Both Men and Women Tend and Mend People With Problems But Start Out Differently! Part 2

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In part 1 we discussed many of the different gender traits in men and women, proven by science and recognized by most, including Hollywood. These differences are the core reasons why men and women approach problems differently, in the way they tend and mend others. But is it possible that these differences can actually complement each other, rather than conflict with each other, when it comes to men and women approaching problems together?

When Men and Women Get Together

It has been said, when women get together with women, they talk about things important to them as women.

When men get together they talk about things important to them as men.

But when men and women get together as couples they talk about things that are of interest to neither! Though a joke, there is truth here because usually before the evening is over the three women are chatting in their huddle and the three men are interacting in theirs.

In marriage, most wives wish to connect with their husbands to give the report to build rapport, and that report consists of communicating her concerns about the people in her life. She enjoys doing this regularly with her husband. How many husbands can hardly wait to get home to give the report to build rapport? Fewer than women desire.

Do men not talk about people? A man going through a divorce will talk incessantly about his marriage and family. And, a man feeling insecure in relationship to his wife will tend to move toward her to talk. A woman just promoted to chair the finance committee will talk about the fiscal concerns and pull out the spreadsheets and discuss her plan for the future. And, a woman wounded by her husband will stay quiet. I can come up with countless exceptions but I have still seen the core point remain true.

Both Men and Women Tend and Mend

Here's the beautiful blending of male and female in business and life in general.

As I wrote at the beginning of part 1, a woman tends and mends people with problems. A man tends and mends problems that people have.

There it is! Both tend and mend.

But they start in different places.

Because she is a caring person who loves people, she first respects the person's feelings. She begins there. She hopes that as she empathizes with the person, this person can now be emotionally validated and affirmed to work on solving the problem.

Because he is an honorable man who respects people, he first loves to solve the problems causing the person's feelings. He begins there. He hopes that as he provides a solution to the problem, this person can now feel better about moving forward.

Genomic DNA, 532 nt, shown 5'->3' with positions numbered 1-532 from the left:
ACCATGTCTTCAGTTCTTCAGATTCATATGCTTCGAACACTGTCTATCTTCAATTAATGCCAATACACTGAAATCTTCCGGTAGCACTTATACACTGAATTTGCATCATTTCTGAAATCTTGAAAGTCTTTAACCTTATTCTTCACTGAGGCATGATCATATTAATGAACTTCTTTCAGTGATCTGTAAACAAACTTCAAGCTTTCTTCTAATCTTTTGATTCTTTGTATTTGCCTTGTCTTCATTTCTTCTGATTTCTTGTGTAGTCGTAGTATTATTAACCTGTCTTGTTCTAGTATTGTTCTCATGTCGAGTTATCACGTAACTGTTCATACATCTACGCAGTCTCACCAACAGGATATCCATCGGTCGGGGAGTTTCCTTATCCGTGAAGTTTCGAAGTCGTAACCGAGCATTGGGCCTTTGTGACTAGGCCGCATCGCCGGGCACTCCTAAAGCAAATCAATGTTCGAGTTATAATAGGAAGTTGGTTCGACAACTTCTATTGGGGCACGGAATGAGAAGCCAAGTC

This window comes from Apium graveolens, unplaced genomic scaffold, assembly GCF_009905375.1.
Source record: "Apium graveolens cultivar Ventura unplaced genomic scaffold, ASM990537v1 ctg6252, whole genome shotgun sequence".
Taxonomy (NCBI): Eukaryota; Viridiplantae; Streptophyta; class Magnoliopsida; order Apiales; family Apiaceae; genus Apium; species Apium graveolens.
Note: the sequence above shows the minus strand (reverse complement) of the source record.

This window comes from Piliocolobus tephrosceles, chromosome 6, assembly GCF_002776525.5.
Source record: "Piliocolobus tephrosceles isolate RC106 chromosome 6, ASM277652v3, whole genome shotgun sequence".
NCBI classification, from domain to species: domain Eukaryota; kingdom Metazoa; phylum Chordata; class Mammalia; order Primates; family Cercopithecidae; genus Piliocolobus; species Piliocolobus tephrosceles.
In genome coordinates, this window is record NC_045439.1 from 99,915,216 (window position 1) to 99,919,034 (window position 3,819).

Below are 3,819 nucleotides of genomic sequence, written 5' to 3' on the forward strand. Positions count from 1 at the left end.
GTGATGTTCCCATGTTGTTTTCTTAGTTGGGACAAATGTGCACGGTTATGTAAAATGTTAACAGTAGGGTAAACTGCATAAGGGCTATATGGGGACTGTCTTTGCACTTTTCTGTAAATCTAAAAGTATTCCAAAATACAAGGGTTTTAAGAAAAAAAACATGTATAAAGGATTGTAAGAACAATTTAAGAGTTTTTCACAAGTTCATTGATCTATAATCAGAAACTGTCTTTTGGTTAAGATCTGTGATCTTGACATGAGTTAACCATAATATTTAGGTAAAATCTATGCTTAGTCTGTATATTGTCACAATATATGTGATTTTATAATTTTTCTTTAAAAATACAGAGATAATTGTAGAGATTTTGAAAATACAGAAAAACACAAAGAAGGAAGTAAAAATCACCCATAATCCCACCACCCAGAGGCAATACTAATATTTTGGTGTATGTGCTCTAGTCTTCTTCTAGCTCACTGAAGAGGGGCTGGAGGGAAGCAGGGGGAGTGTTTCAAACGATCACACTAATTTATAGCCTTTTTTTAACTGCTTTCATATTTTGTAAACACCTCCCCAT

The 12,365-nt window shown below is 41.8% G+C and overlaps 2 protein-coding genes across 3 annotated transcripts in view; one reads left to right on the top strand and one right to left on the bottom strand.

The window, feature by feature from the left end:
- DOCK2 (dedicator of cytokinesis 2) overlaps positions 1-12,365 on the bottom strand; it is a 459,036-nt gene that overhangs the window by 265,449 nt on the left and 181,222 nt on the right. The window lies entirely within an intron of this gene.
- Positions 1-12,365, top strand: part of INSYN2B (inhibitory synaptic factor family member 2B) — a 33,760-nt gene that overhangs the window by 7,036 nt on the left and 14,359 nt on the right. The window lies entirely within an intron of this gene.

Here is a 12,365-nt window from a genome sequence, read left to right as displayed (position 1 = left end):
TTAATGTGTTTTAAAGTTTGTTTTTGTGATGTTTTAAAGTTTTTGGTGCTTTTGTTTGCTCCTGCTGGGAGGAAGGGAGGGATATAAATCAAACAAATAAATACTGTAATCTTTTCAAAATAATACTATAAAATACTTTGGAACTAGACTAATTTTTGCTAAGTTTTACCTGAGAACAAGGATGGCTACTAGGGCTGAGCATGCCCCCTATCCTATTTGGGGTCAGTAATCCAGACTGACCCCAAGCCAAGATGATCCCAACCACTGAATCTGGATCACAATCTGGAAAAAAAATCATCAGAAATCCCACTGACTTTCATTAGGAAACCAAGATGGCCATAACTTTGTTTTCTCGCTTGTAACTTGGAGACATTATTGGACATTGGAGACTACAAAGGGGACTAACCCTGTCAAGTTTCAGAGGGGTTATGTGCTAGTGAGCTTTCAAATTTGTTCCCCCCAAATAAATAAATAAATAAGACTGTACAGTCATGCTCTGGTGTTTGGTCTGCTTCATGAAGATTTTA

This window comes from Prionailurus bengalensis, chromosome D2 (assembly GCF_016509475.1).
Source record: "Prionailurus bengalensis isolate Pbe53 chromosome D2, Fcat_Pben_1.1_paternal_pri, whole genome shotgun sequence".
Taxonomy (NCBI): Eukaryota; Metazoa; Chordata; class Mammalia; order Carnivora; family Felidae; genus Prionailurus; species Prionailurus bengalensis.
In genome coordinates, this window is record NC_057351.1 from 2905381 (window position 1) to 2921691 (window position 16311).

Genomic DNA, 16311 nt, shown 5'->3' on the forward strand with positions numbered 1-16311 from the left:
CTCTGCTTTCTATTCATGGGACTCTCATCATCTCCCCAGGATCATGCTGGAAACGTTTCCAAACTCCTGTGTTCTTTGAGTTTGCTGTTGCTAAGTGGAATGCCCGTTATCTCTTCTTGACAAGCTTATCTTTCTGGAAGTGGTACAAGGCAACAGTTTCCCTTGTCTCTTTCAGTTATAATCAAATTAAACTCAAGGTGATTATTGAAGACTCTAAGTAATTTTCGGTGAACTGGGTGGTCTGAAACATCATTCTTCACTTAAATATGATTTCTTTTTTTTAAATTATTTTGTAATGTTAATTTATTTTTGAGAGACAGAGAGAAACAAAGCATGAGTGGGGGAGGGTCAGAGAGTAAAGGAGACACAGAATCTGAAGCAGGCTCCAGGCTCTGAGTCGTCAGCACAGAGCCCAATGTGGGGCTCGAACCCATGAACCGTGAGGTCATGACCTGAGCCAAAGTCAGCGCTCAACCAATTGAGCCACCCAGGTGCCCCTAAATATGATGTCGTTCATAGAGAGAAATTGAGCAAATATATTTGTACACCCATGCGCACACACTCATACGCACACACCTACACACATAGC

Empathy-Oriented Versus Solution-Oriented

I see most women as empathy-oriented and most men solution-oriented. Neither are wrong, just different in where they begin. Both tend and mend but they approach the person and problem in a different order.

For instance, when a sister calls from New York with a major problem in her marriage, the sister she calls will empathize first. "Oh, I hurt with you. How long have you been feeling this way? How are you coping? Why didn't you call me earlier? Have you been able to sleep? Are you eating? John and I went through some of the same issues. Do you want me to fly out and be with you?" The brother she calls will start thinking of how to solve the problem. "What is the issue in your opinion? Why the breakdown in communication? Is he having an affair? Have you called a lawyer?"

In Marriage, Family, and Business

This is why in marriage we continually hear wives saying, "My husband is always trying to fix me instead of just listening and understanding and validating my feelings."

Are all men this way? No, many men listen and sympathize. However, this complaint from wives is so constant it would not be wise for men to declare, "Quit the stereotyping of men." Instead of getting defensive, why not look at this from the vantage point that men truly want to help their wives but start with the problem first. Most are solution-oriented first.

At the same time, what does a mom do toward her sixteen-year-old boy who has a huge problem at school with not making the starting team and an even more painful problem because his girlfriend has ended the relationship? As he sits there in pain what does his mother say? "Oh, honey, we are so sorry. Can we talk about how you are feeling about all this? Please know your father and I love you. We are here for you."